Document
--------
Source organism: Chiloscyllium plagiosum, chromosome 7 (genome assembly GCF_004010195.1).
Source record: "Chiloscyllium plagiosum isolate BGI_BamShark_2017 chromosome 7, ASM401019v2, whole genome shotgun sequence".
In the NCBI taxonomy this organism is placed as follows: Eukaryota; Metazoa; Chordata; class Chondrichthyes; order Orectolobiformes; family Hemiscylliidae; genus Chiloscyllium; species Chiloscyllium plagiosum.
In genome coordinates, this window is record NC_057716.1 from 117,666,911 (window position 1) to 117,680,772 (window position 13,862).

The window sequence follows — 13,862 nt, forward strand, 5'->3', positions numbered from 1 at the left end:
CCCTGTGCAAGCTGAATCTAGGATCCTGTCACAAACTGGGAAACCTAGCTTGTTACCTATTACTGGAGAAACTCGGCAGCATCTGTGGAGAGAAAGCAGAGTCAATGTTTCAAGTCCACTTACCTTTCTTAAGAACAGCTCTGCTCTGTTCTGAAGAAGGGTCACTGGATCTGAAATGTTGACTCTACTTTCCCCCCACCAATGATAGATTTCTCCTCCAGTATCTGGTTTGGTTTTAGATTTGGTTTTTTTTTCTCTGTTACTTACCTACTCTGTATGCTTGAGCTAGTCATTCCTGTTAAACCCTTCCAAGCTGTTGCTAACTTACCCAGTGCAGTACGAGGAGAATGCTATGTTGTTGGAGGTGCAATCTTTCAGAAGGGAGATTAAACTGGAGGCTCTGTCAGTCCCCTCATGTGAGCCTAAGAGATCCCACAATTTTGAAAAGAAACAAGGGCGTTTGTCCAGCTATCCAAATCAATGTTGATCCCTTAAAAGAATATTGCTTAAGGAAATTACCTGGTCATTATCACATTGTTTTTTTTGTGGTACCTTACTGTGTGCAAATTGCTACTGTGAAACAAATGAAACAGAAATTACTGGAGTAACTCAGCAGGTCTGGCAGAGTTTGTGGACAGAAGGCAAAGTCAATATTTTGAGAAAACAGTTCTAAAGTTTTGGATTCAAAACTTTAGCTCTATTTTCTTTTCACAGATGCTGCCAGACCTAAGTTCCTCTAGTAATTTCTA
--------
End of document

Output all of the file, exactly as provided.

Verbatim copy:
Source organism: Chiloscyllium plagiosum, chromosome 7 (genome assembly GCF_004010195.1).
Source record: "Chiloscyllium plagiosum isolate BGI_BamShark_2017 chromosome 7, ASM401019v2, whole genome shotgun sequence".
In the NCBI taxonomy this organism is placed as follows: Eukaryota; Metazoa; Chordata; class Chondrichthyes; order Orectolobiformes; family Hemiscylliidae; genus Chiloscyllium; species Chiloscyllium plagiosum.
In genome coordinates, this window is record NC_057716.1 from 117,666,911 (window position 1) to 117,680,772 (window position 13,862).

The window sequence follows — 13,862 nt, forward strand, 5'->3', positions numbered from 1 at the left end:
CCCTGTGCAAGCTGAATCTAGGATCCTGTCACAAACTGGGAAACCTAGCTTGTTACCTATTACTGGAGAAACTCGGCAGCATCTGTGGAGAGAAAGCAGAGTCAATGTTTCAAGTCCACTTACCTTTCTTAAGAACAGCTCTGCTCTGTTCTGAAGAAGGGTCACTGGATCTGAAATGTTGACTCTACTTTCCCCCCACCAATGATAGATTTCTCCTCCAGTATCTGGTTTGGTTTTAGATTTGGTTTTTTTTTCTCTGTTACTTACCTACTCTGTATGCTTGAGCTAGTCATTCCTGTTAAACCCTTCCAAGCTGTTGCTAACTTACCCAGTGCAGTACGAGGAGAATGCTATGTTGTTGGAGGTGCAATCTTTCAGAAGGGAGATTAAACTGGAGGCTCTGTCAGTCCCCTCATGTGAGCCTAAGAGATCCCACAATTTTGAAAAGAAACAAGGGCGTTTGTCCAGCTATCCAAATCAATGTTGATCCCTTAAAAGAATATTGCTTAAGGAAATTACCTGGTCATTATCACATTGTTTTTTTTGTGGTACCTTACTGTGTGCAAATTGCTACTGTGAAACAAATGAAACAGAAATTACTGGAGTAACTCAGCAGGTCTGGCAGAGTTTGTGGACAGAAGGCAAAGTCAATATTTTGAGAAAACAGTTCTAAAGTTTTGGATTCAAAACTTTAGCTCTATTTTCTTTTCACAGATGCTGCCAGACCTAAGTTCCTCTAGTAATTTCTA